The album starts off with a cacophonous array of multi-tracked Annies. Then, just one. This is Chloe In The Afternoon. After the semi-abstract opening, Annie’s breathless vocals come in and paint a picture of a psychological/sexual wreck of a person. They are unsure of what they want(a common St. Vincent touchstone) and they are frustrated. It’s title and themes come from a French film also known as Love In The Afternoon. And St. Vincent has always been worldly in her music, but it has never sounded as personal as this track. This track feels fully realized and aching, despite it’s under 3 minutes running time. And the film is part of a series known as “Six Moral Tales”, which is fitting because the song itself could be the first part of “Eleven Moral Tales”, as this album could be subtitled. It is a wonderful introduction to an album that is full of moral dilemmas, skewered Social roles, and dark lyrical trips. You have just entered Strange Mercy, this will be your only place to turn back. But that would be too Cruel. Oh, awful pun segue! How I love you. Yes, the next track and first single from the record is called Cruel. Starting with a mixture of what appears to be a orchestra warming up and Annie Clark singing a duet with Annie Clark, this doesn’t seem pop friendly. Not a first, anyways. Then the drum hits come in, followed by a propulsive keyboard riff that will be forevermore ingrained in your head, it becomes stunningly clear that Annie Clark can arrange pop hits better than most of the people in the Pop industry! Also, the music video is darkly hilarious and you should check it out. The next song is Cheerleader, which is another one of the singles from the album. It starts out simple enough, with Annie singing over some picked strings. The opening verse describes a life lived in debauchery, but then the chorus hits. Over pummeling drum hits and guitar strums, Annie proclaims: I-I-I-I-I Don’t Wanna Be Your Cheerleader Now More. The backing music enunciates this drive for freedom. Breaking down walls with music has never sounded so delicate.  And following that heavy-metalesque Pop(???)song, we come to Surgeon. I’vedescribed this song before as being the most “dementedly sexy song ever.” and I stick by that. The song slinks along, describing self-medication but hinting at, ahem, more adult matters. The songs just builds and builds to a stunning climax of guitar distortion, squealing synths, and even a theramin. Do not listen to this song at full volume. I learned that the hard way. As if the ending of Surgeon wasn’t enough, the next song, Northern Lights, takes it to a whole new extreme. I’d say that it sounds like if someone took Duran Duran and Sonic Youth and somehow fused them together.  And there is an even noisier theramin freak-out at the end of this one. This isn’t your average Art-Pop record, that’s for sure.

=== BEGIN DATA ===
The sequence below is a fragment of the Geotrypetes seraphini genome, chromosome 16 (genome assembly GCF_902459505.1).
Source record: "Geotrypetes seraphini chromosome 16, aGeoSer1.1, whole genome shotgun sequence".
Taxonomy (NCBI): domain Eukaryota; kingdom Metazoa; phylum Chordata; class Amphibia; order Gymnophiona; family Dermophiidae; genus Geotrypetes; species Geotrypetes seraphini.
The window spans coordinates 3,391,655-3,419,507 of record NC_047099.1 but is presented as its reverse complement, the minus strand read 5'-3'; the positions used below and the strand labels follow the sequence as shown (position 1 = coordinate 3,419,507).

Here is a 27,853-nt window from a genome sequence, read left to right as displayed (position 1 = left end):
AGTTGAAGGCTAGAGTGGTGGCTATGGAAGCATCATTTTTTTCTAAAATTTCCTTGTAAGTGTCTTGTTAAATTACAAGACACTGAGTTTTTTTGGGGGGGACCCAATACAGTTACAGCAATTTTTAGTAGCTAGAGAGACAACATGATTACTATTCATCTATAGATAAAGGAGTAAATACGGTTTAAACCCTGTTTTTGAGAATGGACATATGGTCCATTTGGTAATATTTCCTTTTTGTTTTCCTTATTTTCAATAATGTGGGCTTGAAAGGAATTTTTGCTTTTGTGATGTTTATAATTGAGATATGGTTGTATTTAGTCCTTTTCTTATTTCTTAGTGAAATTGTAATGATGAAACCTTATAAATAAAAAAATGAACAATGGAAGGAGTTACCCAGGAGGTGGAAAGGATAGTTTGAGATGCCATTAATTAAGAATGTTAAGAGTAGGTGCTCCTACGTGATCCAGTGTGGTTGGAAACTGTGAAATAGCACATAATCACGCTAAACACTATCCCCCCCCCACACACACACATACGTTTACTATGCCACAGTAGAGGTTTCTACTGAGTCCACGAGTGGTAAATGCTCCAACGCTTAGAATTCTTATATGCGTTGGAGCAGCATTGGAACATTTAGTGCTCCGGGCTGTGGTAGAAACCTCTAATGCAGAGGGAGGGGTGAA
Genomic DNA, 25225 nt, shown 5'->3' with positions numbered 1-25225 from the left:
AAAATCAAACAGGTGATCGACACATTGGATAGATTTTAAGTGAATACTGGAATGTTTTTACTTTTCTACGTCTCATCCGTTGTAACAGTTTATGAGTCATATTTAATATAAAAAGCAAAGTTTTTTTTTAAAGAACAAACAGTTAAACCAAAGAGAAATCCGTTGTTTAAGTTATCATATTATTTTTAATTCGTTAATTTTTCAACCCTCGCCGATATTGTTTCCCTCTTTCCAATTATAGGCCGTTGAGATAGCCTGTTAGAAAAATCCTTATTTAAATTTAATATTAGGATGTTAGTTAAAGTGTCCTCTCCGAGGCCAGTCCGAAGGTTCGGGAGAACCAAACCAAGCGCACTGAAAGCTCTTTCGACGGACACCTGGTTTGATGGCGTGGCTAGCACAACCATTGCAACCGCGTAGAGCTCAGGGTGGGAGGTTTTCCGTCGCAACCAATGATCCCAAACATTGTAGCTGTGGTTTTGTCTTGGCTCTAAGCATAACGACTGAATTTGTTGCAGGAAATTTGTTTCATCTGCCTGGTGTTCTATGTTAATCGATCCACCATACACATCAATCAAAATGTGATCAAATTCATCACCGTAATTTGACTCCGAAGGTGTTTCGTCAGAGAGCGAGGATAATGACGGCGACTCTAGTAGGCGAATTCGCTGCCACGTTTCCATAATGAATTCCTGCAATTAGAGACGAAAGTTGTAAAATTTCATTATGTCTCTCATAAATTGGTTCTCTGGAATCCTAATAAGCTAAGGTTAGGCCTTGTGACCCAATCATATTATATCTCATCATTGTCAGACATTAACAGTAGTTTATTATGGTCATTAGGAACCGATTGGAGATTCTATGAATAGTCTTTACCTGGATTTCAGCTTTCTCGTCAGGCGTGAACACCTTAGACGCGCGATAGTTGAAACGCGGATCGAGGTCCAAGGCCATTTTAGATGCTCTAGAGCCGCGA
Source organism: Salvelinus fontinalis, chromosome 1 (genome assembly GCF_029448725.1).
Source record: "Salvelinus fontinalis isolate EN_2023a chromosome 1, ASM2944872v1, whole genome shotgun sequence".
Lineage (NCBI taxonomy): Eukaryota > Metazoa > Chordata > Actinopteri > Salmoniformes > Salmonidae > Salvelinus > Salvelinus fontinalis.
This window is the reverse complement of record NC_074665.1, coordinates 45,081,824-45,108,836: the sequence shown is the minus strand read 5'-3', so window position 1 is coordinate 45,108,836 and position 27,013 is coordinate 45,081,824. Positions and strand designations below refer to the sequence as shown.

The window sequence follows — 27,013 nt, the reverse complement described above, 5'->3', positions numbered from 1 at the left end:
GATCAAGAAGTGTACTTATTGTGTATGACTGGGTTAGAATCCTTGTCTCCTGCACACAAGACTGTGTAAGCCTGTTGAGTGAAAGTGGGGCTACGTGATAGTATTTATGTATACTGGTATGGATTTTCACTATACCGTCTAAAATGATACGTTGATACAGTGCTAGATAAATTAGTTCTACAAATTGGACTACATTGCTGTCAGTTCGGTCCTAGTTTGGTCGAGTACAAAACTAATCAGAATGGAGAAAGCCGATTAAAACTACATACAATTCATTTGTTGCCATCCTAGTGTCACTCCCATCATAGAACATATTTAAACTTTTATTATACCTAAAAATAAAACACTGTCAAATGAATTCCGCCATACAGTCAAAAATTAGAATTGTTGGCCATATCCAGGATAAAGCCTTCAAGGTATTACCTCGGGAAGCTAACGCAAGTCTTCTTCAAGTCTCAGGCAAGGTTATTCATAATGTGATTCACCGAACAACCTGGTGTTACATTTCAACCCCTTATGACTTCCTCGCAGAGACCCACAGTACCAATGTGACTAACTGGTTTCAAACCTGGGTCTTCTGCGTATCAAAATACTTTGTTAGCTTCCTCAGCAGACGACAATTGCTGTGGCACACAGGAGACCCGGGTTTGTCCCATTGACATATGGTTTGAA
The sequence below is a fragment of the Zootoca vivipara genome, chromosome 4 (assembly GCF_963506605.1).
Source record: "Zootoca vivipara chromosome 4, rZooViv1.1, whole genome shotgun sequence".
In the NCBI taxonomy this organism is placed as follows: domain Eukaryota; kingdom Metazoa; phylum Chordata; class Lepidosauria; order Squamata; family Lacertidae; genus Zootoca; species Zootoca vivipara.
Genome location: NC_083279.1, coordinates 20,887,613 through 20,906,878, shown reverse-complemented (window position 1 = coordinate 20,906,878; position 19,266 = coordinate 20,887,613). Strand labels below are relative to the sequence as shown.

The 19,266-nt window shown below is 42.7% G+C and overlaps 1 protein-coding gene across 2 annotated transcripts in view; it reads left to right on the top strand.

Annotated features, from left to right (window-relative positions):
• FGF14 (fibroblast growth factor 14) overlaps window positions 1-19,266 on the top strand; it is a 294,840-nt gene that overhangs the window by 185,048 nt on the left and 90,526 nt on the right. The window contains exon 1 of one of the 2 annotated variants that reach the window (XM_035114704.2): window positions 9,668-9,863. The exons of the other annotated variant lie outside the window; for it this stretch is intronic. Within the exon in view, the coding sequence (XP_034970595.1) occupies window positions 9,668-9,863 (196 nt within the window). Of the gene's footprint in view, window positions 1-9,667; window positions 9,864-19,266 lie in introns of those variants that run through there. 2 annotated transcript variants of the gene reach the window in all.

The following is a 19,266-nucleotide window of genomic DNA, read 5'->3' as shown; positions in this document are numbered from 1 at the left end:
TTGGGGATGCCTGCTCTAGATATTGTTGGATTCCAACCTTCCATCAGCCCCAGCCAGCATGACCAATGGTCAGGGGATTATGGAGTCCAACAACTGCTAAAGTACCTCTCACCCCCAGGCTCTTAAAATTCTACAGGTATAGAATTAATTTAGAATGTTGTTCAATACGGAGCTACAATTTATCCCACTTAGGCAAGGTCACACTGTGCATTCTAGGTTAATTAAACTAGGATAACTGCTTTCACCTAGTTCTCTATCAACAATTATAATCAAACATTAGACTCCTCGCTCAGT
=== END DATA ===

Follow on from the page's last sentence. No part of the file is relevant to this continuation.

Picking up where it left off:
Next we come to the title track of the album and it’s my favorite. The song is about what a child has to go through when their father is in prison and it’s really emotional. It build until we reach the breaking point and Annie just wails: “If I ever meet that dirty policeman who roughed you up, I don’t know what.” It perfectly blends the anger and frustration that someone in that situation would go through. It’s my favorite moment on the album and it gets me every time. Neutered Fruit is the next song and it has some very vivid imagery with lines like “Shot a hundred arrows at a doe, A hundred sparrows booed.” and a killer backing beat that really drives the song. Champagne Year is a significantly more subdued song that is haunting with it’s sparse instrumentation and lyrics that describe a life that Annie isn’t happy living, but hey, it’s better than nothing. The song was stunning live, as well. Dilettante has a strange, lurching drum beat and guitar part that sounds woozy. Annie sounds like she’s smirking with her vocal delivery, but  there is a sense of longing underneath the smile that makes it feel human. The penultimate track is Hysterical Strength which has a strange filter on the drums that gives it an alien feeling. Couple this with Annie’s abstract lyrics and it makes for a strangely moving song. And finally we come to the closer, Year Of The Tiger.  We start out with some more booming drums/multiple Annie action, but that segues into some softer acoustic strums, before bringing back the drums in the finale. The lyrics reflect the economic state of our times, with everybody trying to stay ahead of everybody else. Living in fear, in the Year Of The Tiger. With that, the album ends. We’re out.

This is a special album. It’s one of the most innovative, interesting, and intriguing albums to be put out in a long, long time. It resembles in some ways the warped-Americana of albums like Wilco’s Yankee Hotel Foxtrot or My Morning Jacket’s It Still Moves but can also swing close to the righteous noise-pop of Sleater-Kinney’s  The Woods. It’s my favorite album of 2011 and one of my favorite albums of all-time. Long Live St. Vincent.